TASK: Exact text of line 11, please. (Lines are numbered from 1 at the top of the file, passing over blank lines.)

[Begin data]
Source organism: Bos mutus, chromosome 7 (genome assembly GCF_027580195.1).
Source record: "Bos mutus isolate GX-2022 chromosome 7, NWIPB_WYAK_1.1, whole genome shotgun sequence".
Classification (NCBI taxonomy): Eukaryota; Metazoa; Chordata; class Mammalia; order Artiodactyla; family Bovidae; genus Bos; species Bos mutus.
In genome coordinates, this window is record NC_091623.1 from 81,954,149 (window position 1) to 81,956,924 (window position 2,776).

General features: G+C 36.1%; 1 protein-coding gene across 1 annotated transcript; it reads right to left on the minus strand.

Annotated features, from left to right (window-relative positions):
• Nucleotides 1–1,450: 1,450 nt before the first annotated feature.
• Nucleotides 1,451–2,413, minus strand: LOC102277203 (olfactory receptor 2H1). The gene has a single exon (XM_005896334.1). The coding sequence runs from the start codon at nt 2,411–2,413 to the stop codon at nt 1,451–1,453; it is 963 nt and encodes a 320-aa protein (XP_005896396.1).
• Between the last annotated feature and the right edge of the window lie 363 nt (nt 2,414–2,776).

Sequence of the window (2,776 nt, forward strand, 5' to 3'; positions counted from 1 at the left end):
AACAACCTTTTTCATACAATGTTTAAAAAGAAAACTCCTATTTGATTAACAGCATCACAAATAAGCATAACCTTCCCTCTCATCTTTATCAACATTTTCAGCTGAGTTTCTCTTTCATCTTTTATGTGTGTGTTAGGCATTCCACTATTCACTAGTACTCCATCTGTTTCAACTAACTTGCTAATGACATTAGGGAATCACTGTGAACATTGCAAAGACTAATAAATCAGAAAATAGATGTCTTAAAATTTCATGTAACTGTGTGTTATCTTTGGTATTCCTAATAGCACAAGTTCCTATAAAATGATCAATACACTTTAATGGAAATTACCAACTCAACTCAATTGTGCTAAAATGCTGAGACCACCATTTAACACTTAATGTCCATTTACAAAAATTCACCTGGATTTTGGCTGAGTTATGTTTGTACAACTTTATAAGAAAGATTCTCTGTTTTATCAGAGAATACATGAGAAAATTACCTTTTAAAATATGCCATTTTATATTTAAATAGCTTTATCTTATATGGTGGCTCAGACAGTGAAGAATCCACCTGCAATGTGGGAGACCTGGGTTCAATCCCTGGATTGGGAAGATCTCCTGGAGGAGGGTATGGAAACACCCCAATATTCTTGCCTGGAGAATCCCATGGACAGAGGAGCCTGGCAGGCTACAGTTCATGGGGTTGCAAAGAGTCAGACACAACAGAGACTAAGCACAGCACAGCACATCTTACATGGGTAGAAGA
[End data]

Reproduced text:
AACAACCTTTTTCATACAATGTTTAAAAAGAAAACTCCTATTTGATTAACAGCATCACAAATAAGCATAACCTTCCCTCTCATCTTTATCAACATTTTCAGCTGAGTTTCTCTTTCATCTTTTATGTGTGTGTTAGGCATTCCACTATTCACTAGTACTCCATCTGTTTCAACTAACTTGCTAATGACATTAGGGAATCACTGTGAACATTGCAAAGACTAATAAATCAGAAAATAGATGTCTTAAAATTTCATGTAACTGTGTGTTATCTTTGGTATTCCTAATAGCACAAGTTCCTATAAAATGATCAATACACTTTAATGGAAATTACCAACTCAACTCAATTGTGCTAAAATGCTGAGACCACCATTTAACACTTAATGTCCATTTACAAAAATTCACCTGGATTTTGGCTGAGTTATGTTTGTACAACTTTATAAGAAAGATTCTCTGTTTTATCAGAGAATACATGAGAAAATTACCTTTTAAAATATGCCATTTTATATTTAAATAGCTTTATCTTATATGGTGGCTCAGACAGTGAAGAATCCACCTGCAATGTGGGAGACCTGGGTTCAATCCCTGGATTGGGAAGATCTCCTGGAGGAGGGTATGGAAACACCCCAATATTCTTGCCTGGAGAATCCCATGGACAGAGGAGCCTGGCAGGCTACAGTTCATGGGGTTGCAAAGAGTCAGACACAACAGAGACTAAGCACAGCACAGCACATCTTACATGGGTAGAAGA